Branco: It happens all the time, cause we write hundreds of fragments, maybe thousands. So the process of natural selection is very cruel. We’re used to throwing out some songs that we, at some point thought were great and sometimes, after hundreds of hours of work, we realized they are not. But it’s a thing. It’s also a reason why we do not really collaborate a lot with people, because we know that this process is very violent. You know, some people who write songs are really precious about their little creations. And we are not like that anymore. So we crash-test every song. And we are very cruel with our creations. Cruel parents!

Evolution, Connection, And Grief: Phoenix Interviewed

Speaking of collaborators, you brought on Ezra Koenig as your first-ever guest vocalist on ‘Tonight’. What made him the right person for the job?

Branco: We were close enough to know that he wouldn’t feel offended if these kinds of things happen. We felt he was part of the family and he wouldn’t take it personally!

Thomas: Also, I was emulating him in the studio. There was one part that sounded like Ezra to me. So I wrote down ‘Ezra’ as the name of that part, and I thought, well, I’m emulating him, so I might as well call him. I’m a little bored of my own voice, so I either go in places with effects or sometimes, you emulate other people to go to other places, and then you erase the sketch of that person that you are copying. For Ezra, it was easy. I was emulating him, I know him, let me text him. Also, the song really needed the duet aspect. I think it needed this playfulness, and the lyrics, they’re all about the nemesis. In the end, I sing, ‘Oh, I wish I could be someone like you, be someone else’. So they needed this question-and-answer type of structure.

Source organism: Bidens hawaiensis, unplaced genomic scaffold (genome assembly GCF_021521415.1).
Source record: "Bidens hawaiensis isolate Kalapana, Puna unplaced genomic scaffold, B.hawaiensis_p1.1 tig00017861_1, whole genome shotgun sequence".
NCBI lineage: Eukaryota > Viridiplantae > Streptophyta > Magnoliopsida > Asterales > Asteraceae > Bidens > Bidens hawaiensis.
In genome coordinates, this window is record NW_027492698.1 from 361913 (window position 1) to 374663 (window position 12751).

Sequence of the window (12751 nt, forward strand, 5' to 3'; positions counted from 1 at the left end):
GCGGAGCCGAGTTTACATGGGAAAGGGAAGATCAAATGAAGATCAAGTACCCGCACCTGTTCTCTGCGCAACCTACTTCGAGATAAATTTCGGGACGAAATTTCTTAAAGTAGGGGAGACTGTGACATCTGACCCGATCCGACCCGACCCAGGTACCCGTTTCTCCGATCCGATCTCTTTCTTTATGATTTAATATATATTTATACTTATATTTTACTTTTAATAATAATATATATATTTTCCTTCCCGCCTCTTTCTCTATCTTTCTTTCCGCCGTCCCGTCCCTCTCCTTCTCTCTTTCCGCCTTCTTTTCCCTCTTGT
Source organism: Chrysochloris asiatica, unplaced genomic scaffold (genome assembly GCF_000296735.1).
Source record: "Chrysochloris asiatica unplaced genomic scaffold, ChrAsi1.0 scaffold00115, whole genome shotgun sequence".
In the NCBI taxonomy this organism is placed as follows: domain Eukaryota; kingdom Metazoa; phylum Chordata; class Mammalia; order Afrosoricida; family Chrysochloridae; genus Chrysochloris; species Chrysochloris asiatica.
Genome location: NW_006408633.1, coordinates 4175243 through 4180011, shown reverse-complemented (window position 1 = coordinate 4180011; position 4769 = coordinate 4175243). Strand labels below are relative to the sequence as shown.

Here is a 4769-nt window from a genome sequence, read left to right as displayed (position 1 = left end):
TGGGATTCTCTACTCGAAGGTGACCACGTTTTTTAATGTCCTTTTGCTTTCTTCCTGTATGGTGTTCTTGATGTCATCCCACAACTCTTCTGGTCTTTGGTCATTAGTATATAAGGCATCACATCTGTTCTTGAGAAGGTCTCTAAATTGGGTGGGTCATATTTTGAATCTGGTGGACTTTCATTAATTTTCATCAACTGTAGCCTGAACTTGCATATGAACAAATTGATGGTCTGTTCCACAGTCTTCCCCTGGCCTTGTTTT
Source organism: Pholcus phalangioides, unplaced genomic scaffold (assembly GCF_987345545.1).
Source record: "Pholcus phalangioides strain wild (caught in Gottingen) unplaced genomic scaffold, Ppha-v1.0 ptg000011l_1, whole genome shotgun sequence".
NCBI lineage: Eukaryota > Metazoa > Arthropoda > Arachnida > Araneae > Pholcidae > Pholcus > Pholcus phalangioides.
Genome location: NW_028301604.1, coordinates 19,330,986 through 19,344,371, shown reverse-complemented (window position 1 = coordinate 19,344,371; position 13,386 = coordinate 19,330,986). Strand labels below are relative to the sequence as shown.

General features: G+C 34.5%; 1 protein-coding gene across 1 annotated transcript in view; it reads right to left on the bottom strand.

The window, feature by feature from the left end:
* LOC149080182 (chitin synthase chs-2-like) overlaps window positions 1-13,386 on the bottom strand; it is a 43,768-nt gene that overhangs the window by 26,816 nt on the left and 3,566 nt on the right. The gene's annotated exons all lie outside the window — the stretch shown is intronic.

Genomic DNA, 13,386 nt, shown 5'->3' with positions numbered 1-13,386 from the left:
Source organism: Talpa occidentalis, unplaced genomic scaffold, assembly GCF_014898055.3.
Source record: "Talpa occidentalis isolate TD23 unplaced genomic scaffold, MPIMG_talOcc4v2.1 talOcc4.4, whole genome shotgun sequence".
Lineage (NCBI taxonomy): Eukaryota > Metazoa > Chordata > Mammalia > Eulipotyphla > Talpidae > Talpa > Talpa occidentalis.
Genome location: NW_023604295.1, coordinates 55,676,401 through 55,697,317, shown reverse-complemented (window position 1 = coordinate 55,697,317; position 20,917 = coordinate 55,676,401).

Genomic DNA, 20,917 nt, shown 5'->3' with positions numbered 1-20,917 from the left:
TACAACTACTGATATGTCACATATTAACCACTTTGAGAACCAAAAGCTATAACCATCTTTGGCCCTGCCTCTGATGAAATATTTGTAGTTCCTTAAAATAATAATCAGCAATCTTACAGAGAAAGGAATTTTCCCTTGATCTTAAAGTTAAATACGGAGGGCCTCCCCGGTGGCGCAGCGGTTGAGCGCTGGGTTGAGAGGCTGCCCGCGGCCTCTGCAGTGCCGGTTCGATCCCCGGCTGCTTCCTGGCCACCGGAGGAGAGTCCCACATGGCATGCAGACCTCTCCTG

I have a burning question… in the title track, you sing, ‘I must have died at 51 in 1953’. Is this a callback to 1901?

Thomas: Really well spotted! Usually, we don’t reveal anything, but because you spotted it, I’m gonna reveal it. It is, but the problem is I wanted it to be 1952. But whenever we do something with Phoenix, It’s never a perfect sphere, there’s always something that’s slightly off, and it’s kind of the charm that it’s not perfect, that there’s something. I tried to switch back to 1952. If I died at 51 in 1952, it would mean that we’d go back to 1901, but 1953 just sounded better.

In another interview, you said you were trying to do more new things and go beyond what’s normal. What does that look like for you guys right now?

Thomas: The pandemic did that for us because it created a situation that was never seen before for everyone! To quote Boris, Branco’s favorite writer, I’m not looking for the theme, it’s the theme that comes to us. We don’t think of where the album should be or what it should do before we make it. We’re already a victim of our own chemistry. The four of us write and then we realize what we’ve done later on. But when the context is so unique and radical as the pandemic, then there’s the inspiration. We were very creative and very prolific, but it’s also naturally deep and heavy. So we just embraced this, it was unusual and so far everything we’ve done on this tour has been unusual cuz um, You know, the shows are, the shows are unusual. The tour we are doing now is something we’ve never really done before. We’re embracing the opera vibe of this album with the set and the production, it’s getting a bit more dramatic and theatrical, which, brings us a lot of joy.

‘Alpha Zulu’ is out now. For all Phoenix live shows keep in touch on social media.

Words: Bella Savignano
Photo Credit: Shervin Lainez